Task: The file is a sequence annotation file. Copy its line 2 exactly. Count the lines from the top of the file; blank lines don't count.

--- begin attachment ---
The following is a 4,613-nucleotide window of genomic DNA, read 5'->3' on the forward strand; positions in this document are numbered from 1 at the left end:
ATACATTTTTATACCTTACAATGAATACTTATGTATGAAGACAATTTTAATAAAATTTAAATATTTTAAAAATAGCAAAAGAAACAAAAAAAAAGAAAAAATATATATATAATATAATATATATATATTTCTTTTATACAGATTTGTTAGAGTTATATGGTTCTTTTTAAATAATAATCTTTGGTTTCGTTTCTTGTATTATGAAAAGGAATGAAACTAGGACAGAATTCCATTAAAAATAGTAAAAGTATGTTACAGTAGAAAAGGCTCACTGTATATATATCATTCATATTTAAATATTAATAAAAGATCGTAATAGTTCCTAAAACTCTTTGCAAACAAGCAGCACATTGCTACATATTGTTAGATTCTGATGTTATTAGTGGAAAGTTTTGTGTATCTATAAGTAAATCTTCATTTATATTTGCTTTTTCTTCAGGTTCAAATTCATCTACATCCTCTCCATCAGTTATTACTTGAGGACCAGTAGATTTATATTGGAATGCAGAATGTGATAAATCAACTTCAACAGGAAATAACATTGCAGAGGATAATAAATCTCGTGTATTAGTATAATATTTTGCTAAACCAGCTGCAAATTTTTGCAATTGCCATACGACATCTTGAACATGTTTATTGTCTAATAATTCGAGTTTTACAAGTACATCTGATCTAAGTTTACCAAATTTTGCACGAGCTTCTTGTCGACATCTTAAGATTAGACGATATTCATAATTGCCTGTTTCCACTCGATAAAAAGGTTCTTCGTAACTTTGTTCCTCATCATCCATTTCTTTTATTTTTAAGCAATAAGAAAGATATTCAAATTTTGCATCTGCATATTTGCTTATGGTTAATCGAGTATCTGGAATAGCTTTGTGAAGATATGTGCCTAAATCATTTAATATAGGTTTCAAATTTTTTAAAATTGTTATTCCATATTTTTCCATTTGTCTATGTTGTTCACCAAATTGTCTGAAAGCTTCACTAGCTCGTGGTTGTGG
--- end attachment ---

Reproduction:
ATACATTTTTATACCTTACAATGAATACTTATGTATGAAGACAATTTTAATAAAATTTAAATATTTTAAAAATAGCAAAAGAAACAAAAAAAAAGAAAAAATATATATATAATATAATATATATATATTTCTTTTATACAGATTTGTTAGAGTTATATGGTTCTTTTTAAATAATAATCTTTGGTTTCGTTTCTTGTATTATGAAAAGGAATGAAACTAGGACAGAATTCCATTAAAAATAGTAAAAGTATGTTACAGTAGAAAAGGCTCACTGTATATATATCATTCATATTTAAATATTAATAAAAGATCGTAATAGTTCCTAAAACTCTTTGCAAACAAGCAGCACATTGCTACATATTGTTAGATTCTGATGTTATTAGTGGAAAGTTTTGTGTATCTATAAGTAAATCTTCATTTATATTTGCTTTTTCTTCAGGTTCAAATTCATCTACATCCTCTCCATCAGTTATTACTTGAGGACCAGTAGATTTATATTGGAATGCAGAATGTGATAAATCAACTTCAACAGGAAATAACATTGCAGAGGATAATAAATCTCGTGTATTAGTATAATATTTTGCTAAACCAGCTGCAAATTTTTGCAATTGCCATACGACATCTTGAACATGTTTATTGTCTAATAATTCGAGTTTTACAAGTACATCTGATCTAAGTTTACCAAATTTTGCACGAGCTTCTTGTCGACATCTTAAGATTAGACGATATTCATAATTGCCTGTTTCCACTCGATAAAAAGGTTCTTCGTAACTTTGTTCCTCATCATCCATTTCTTTTATTTTTAAGCAATAAGAAAGATATTCAAATTTTGCATCTGCATATTTGCTTATGGTTAATCGAGTATCTGGAATAGCTTTGTGAAGATATGTGCCTAAATCATTTAATATAGGTTTCAAATTTTTTAAAATTGTTATTCCATATTTTTCCATTTGTCTATGTTGTTCACCAAATTGTCTGAAAGCTTCACTAGCTCGTGGTTGTGG